David Yoho remembers the huge fleet off Okinawa and the explosion of an ammunition ship. It had been attacked by a Japanese kamikaze airplane. The pilots were inexperienced but intensely devoted to Japan. It was difficult for them to hit a moving ship but the ammunition ship was hit and exploded. Many American ships were firing at the kamikaze attack airplanes so it was often impossible to tell who actually destroyed the attackers. Yoho describes battlefield conditions and home front production successes during the war. He also describes Post Traumatic Stress Disorder conditions brought on by war. Yoho describes himself as a grain of sand in the effort to defeat the Axis. He had a friend in the navy who was in demolition and sabotage who could not adjust to returning home. He was placed in a homicidal ward and was heavily medicated as a result. The youth of the country gave away their youth and their dreams. Yoho had problems adjusting to society when he returned. He had to find a way to control himself both in civilian and military life. His internal clock was interrupted because he lived in an abnormal world during the war. This happened to other veterans as well. He is thankful to God for all of his experiences including his military service.

Annotation

David Yoho was on a fleet oiler in World War 2. The ship took on fuel sometimes from a fuel barge in order to refuel other ships. After transferring the fuel to other ships, the oiler would return to the barges where it would take on more fuel and repeat the cycle. The replenishment point was the staging area at the atoll of Ulithi. The fleet oiler also transported military vehicles on its top deck. When they left the Panama Canal, it took 25 days to reach the war zone. They were unescorted until reaching the staging areas. During that voyage, the ship was vulnerable to submarine attack. Yoho took psychology courses when he returned home in order to ascertain why he acted the way he did. He learned that actions demanded by warfare are the antithesis of what is expected in society. He did not qualify for the GI Bill but he is not disappointed with his fortune in life. Yoho did well in life, but many veterans cannot claim the same. Yoho’s most vivid memory of World War 2 was when an officer described to him how the atomic bombs destroyed the two Japanese cities. He felt it could not be possible. There were huge numbers of casualties on Iwo Jima in order to reach a bombing base closer to Japan. World War 2 matured Yoho rapidly. He is sad that some veterans are not as well off physically and financially as he is. He feels that his generation sacrificed their youth in the war. To Yoho, capturing the voices of the war is an important aspect of what The National World War II Museum accomplishes.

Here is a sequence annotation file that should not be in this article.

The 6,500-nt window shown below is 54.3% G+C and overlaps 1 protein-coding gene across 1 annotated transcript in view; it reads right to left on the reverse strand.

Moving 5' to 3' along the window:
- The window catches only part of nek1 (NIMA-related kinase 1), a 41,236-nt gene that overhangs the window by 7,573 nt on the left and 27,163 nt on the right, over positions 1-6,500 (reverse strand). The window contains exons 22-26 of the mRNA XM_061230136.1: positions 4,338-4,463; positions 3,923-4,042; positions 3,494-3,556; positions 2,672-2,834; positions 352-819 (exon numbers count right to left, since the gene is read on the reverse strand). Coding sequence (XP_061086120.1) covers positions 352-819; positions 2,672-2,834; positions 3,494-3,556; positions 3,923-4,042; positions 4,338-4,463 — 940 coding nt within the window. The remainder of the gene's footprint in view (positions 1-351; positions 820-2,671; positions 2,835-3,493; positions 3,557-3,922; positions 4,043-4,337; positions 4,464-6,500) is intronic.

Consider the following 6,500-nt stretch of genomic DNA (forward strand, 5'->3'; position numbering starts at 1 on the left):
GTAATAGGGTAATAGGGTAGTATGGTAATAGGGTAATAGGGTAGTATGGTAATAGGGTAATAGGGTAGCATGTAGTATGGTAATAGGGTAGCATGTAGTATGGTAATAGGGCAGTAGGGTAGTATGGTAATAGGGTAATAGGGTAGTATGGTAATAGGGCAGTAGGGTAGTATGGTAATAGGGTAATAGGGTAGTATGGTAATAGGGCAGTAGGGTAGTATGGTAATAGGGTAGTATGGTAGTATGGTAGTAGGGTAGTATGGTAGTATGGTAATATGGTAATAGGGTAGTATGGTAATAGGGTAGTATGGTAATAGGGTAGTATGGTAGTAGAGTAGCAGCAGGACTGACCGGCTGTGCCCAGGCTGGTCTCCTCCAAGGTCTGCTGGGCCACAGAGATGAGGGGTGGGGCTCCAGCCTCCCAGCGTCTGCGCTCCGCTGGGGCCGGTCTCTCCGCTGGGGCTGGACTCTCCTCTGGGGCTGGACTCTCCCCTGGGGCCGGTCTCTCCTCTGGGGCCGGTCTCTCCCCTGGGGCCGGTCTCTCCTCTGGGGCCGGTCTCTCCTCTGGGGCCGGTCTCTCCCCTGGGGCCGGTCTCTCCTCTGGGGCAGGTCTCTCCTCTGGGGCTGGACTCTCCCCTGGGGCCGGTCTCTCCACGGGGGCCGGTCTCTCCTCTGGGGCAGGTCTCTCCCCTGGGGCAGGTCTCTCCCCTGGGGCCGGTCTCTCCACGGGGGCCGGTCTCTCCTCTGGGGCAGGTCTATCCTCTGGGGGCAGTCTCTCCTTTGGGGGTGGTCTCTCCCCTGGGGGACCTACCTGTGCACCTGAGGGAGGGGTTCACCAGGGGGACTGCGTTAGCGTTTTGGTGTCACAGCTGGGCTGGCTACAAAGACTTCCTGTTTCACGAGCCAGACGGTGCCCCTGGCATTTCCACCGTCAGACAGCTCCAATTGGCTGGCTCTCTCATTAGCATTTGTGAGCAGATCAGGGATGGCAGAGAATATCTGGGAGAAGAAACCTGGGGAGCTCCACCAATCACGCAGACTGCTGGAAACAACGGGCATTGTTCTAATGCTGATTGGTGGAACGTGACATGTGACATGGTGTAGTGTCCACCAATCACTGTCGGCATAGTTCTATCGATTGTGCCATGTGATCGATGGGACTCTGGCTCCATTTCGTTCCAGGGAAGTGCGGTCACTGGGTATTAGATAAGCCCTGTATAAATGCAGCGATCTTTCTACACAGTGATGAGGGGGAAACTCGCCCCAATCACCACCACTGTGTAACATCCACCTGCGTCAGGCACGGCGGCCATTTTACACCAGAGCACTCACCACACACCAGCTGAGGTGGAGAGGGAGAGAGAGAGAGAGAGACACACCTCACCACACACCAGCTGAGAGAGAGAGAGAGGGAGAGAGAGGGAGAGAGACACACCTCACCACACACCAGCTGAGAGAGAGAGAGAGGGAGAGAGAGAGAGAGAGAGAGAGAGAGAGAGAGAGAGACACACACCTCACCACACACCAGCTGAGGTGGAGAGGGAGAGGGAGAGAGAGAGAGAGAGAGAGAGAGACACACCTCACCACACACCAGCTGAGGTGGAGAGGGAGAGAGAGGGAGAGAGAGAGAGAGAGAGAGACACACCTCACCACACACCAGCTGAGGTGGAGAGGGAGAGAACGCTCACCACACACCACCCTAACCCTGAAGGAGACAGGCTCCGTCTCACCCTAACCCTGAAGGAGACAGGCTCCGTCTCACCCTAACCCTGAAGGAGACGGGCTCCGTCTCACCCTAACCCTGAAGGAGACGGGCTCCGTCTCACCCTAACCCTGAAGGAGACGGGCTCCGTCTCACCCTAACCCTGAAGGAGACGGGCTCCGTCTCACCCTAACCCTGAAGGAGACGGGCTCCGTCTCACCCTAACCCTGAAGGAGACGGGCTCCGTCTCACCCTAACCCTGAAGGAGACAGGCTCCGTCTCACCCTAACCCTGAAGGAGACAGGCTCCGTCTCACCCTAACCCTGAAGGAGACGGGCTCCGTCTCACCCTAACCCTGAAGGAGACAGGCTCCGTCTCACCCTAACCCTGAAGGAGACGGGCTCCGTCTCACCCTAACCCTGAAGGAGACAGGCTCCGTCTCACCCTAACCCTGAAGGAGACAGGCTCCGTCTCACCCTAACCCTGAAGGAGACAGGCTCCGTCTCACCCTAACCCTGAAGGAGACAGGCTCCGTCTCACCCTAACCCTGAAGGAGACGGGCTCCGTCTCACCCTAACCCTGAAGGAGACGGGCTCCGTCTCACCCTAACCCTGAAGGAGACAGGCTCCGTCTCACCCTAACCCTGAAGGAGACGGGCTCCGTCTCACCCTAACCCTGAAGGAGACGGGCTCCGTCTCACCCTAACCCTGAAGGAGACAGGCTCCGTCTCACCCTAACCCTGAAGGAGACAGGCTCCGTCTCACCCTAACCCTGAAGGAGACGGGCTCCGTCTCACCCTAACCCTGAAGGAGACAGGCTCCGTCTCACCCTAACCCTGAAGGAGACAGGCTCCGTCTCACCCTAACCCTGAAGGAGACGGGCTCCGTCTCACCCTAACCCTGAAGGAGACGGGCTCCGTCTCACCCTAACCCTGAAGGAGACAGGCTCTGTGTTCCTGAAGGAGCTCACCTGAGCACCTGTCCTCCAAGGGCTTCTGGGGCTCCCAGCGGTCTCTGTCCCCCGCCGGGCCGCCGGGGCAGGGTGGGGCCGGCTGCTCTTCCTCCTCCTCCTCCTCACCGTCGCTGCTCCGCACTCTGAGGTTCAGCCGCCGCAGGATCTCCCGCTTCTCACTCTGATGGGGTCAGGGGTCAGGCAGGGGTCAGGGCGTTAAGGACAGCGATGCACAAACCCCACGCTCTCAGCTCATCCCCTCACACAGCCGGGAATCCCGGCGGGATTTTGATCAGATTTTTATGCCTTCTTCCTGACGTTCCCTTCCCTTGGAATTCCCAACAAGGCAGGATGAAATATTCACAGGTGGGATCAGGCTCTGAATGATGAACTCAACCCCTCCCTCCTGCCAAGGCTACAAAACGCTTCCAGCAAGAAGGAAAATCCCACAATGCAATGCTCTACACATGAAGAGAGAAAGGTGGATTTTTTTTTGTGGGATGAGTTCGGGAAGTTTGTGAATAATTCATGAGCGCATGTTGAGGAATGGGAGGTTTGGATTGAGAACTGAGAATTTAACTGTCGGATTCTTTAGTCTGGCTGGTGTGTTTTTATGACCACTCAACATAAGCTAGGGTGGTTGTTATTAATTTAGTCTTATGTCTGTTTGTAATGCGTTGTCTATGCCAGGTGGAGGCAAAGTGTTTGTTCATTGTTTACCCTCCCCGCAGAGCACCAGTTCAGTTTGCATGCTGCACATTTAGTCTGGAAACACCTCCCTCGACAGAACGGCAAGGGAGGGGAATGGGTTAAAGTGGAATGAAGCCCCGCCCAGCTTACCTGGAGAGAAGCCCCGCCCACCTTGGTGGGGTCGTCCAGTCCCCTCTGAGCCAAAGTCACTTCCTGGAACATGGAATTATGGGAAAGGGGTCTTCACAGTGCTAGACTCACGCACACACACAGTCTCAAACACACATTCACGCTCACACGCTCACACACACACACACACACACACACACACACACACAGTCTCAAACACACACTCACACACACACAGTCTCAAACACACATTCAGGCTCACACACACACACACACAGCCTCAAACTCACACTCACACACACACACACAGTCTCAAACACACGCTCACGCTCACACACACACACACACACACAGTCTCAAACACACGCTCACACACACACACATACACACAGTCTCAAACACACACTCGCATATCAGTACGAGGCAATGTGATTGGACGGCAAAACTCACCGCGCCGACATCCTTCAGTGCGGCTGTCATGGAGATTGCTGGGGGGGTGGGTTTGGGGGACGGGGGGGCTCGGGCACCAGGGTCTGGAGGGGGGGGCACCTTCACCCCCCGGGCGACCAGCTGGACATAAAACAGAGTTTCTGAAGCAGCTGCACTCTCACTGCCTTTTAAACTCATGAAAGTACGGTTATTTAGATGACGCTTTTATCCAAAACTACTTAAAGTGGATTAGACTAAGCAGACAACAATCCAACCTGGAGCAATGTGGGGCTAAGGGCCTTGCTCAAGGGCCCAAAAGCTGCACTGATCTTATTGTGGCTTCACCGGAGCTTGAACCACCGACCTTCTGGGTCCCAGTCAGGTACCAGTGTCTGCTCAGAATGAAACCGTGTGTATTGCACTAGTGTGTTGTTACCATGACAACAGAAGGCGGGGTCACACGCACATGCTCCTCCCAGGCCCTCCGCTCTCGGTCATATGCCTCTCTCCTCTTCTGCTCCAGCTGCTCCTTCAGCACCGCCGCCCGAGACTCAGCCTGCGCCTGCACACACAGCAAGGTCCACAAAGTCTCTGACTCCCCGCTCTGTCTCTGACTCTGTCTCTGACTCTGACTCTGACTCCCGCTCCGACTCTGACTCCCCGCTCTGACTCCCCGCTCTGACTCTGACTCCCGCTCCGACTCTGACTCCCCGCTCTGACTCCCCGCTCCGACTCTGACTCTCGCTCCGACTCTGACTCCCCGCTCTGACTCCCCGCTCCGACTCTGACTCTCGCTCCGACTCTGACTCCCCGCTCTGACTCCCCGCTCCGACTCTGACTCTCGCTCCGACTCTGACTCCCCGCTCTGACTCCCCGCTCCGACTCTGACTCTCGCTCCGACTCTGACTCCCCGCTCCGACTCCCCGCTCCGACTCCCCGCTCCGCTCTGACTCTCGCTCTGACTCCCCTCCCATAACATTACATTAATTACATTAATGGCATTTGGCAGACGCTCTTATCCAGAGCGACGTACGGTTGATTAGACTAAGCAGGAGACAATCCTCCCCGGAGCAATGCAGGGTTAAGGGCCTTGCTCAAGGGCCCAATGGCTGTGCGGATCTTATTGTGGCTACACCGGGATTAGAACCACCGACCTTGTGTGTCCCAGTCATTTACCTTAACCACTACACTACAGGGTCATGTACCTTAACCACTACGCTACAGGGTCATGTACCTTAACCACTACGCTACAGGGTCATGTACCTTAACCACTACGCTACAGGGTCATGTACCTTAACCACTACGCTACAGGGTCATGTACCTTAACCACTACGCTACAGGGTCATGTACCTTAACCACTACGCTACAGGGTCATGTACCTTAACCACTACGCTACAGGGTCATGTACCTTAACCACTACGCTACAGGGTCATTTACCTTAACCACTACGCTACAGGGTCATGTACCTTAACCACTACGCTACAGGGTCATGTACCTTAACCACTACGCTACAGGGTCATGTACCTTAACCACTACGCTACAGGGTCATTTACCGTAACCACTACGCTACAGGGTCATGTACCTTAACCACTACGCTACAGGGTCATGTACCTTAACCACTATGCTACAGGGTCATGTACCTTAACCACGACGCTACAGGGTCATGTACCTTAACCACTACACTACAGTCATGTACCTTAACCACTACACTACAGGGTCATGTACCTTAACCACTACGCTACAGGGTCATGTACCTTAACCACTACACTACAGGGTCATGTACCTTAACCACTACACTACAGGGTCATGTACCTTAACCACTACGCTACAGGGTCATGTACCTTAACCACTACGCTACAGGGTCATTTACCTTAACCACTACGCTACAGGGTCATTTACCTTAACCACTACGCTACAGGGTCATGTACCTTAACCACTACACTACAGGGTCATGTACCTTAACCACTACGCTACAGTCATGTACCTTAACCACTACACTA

All oral histories featured on this site are available to license. The videos will be delivered via mail as Hi Definition video on DVD/DVDs or via file transfer. You will be purchasing the oral history in its entirety but will be free to use only specific clips. Please contact the Museum at digitalcollections@nationalww2museum.org if you are interested in licensing this content. Please allow up to two weeks for file delivery or delivery of the DVD to your postal address. See more information at http://ww2online.org/faqs.